When Fink came up for a routine “excellence review” in May 2017 to consider his promotion to “Continuing Lecturer,” he objected that at least two members of the faculty committee conducting it had previously shown bias against him, including the new Department Chair Johnson. The committee went forward and deadlocked at 3-3, with the tie-breaking vote to be cast by Social Sciences Dean Laura Gomez – one of those Fink had identified as biased. Offering no explanation at all, Gomez voted weeks later not to renew his contract, suggesting that Fink's teaching failed to meet UCLA's standard of excellence.
This was a demonstrably false judgment. End-of-term student evaluations consistently described Fink in such glowing terms as “one of the best instructors,” the “epitome of a role model,” and “inspiring and life-changing.” Furthermore, he had earned an average Instructor Rating of 8.17 and an average Course Rating of 8.14 (on a nine-point scale), both of which were described by colleagues as “very high.”
In addition, Fink noted that “the department omitted the single strongest department-solicited letter from my dossier.” He argued, “I find it hard to believe that the omitted letter was accidentally left out of my file—the letter is simply too strong for it to be a mere coincidence.”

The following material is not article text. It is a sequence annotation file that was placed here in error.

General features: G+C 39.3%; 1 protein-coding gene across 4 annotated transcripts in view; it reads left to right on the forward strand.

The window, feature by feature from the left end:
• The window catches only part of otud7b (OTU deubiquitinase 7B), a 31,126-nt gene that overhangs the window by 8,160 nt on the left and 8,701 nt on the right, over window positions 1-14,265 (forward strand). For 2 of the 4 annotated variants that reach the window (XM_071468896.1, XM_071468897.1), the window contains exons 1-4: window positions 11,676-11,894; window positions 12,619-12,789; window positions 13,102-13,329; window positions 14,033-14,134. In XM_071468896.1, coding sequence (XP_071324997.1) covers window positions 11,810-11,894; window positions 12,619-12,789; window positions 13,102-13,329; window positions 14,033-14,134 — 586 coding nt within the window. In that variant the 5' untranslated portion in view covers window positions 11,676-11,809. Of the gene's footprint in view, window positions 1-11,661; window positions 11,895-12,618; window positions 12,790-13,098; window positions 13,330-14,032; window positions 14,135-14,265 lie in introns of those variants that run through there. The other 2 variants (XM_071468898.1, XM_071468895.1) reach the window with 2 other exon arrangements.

Fink’s TA Andrew Litt told Campus Reform that “there are no credible arguments to be made that support the conclusion that Keith is not excellent.” Litt concluded that “no reason makes sense other than the fact that this review has been conducted in a politically-motivated, viewpoint-discriminatory manner from the outset.”
Litt added, “His termination is an injustice to the students and the taxpayers of the state, a threat to all teachers and academic freedom, and a slap in the face to the notion of due process and fundamental fairness.”
“[Kerri] Johnson would stop at nothing to try and get rid of me,” Fink wrote me in recent email correspondence: